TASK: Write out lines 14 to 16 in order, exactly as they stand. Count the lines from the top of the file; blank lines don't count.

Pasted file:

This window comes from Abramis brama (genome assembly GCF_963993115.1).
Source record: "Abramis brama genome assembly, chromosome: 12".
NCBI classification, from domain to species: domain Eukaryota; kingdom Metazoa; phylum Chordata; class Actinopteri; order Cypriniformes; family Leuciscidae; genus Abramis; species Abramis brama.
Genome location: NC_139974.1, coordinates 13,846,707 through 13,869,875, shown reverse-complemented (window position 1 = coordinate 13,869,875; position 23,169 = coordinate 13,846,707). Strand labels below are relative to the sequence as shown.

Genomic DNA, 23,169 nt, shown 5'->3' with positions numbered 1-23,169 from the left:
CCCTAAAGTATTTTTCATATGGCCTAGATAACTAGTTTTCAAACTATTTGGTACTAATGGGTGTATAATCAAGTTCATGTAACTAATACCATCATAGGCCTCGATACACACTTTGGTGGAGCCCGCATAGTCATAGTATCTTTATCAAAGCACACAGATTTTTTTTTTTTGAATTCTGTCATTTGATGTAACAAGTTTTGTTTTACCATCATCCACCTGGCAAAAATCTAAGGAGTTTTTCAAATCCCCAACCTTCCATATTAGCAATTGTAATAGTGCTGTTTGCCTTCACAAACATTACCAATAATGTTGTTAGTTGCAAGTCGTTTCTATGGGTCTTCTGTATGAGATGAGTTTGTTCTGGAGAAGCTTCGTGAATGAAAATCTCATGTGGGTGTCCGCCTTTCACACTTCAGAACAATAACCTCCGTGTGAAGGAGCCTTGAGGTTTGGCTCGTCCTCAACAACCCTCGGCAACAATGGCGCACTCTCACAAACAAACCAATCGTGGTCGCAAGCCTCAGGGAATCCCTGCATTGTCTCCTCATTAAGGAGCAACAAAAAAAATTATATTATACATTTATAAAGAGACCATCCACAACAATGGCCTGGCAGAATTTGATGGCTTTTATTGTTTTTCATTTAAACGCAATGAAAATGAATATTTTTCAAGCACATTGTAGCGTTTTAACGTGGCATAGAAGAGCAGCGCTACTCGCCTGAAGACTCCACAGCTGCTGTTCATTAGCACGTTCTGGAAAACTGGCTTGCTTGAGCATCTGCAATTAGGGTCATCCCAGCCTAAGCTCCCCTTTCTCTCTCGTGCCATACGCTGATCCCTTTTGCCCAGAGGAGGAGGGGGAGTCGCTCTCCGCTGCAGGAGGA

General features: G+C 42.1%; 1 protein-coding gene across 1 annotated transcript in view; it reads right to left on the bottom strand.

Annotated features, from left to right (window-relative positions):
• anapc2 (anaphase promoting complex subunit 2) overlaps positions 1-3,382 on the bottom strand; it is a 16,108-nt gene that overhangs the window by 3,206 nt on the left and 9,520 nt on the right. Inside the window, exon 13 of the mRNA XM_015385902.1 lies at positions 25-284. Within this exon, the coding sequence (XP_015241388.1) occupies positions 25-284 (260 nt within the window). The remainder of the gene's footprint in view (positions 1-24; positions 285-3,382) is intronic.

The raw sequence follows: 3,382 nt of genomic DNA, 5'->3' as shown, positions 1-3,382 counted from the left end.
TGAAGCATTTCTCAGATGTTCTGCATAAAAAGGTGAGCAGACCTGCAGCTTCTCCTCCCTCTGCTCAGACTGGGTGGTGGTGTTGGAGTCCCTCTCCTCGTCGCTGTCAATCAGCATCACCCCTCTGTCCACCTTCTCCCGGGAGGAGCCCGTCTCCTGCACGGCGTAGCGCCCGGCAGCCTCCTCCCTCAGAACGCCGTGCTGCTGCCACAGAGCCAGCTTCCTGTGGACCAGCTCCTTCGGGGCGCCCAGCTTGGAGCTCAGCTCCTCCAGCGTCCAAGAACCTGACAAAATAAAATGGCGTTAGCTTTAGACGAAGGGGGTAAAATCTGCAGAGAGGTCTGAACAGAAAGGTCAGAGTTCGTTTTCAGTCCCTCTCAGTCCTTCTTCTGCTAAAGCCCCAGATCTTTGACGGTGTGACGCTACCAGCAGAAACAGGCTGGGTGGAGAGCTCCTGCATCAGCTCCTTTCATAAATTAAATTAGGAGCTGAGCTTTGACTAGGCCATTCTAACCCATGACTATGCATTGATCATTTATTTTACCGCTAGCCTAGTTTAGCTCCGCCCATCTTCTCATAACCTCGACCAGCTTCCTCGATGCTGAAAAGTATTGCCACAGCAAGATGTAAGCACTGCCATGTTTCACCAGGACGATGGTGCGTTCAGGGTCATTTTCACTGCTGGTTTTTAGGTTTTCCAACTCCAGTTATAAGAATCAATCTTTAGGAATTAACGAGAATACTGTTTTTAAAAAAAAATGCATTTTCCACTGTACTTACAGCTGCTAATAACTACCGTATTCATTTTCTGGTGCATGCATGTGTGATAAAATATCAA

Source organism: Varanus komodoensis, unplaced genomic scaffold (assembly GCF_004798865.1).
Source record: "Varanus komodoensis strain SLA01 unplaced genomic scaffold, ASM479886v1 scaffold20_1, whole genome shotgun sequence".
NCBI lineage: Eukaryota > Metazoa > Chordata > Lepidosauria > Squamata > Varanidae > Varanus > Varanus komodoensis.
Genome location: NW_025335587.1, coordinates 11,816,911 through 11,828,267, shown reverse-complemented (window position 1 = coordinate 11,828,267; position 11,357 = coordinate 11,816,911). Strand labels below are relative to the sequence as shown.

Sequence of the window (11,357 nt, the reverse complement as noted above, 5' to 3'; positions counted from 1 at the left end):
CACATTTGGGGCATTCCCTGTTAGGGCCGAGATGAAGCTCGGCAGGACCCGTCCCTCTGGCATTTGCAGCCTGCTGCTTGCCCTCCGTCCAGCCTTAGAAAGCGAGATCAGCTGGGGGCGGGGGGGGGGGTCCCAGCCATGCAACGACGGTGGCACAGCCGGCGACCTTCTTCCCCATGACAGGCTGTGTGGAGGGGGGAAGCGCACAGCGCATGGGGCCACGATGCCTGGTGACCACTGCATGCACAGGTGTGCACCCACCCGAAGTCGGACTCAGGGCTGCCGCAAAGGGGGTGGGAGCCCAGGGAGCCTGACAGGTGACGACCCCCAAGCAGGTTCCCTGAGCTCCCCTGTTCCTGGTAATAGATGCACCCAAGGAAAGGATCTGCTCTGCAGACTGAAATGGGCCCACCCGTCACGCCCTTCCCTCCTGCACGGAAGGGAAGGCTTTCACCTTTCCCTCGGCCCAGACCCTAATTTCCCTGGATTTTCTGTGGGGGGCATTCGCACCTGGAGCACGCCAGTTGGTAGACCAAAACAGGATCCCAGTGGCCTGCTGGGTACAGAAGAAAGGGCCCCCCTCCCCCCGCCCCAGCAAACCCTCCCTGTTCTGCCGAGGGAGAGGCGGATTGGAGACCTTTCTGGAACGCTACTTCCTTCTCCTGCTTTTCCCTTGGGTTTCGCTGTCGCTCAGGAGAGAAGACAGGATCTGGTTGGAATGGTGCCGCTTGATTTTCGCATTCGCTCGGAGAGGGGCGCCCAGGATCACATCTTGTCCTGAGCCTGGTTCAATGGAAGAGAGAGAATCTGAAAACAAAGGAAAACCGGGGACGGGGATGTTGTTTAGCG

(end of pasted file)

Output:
NCBI lineage: Eukaryota > Metazoa > Chordata > Lepidosauria > Squamata > Varanidae > Varanus > Varanus komodoensis.
Genome location: NW_025335587.1, coordinates 11,816,911 through 11,828,267, shown reverse-complemented (window position 1 = coordinate 11,828,267; position 11,357 = coordinate 11,816,911). Strand labels below are relative to the sequence as shown.

Sequence of the window (11,357 nt, the reverse complement as noted above, 5' to 3'; positions counted from 1 at the left end):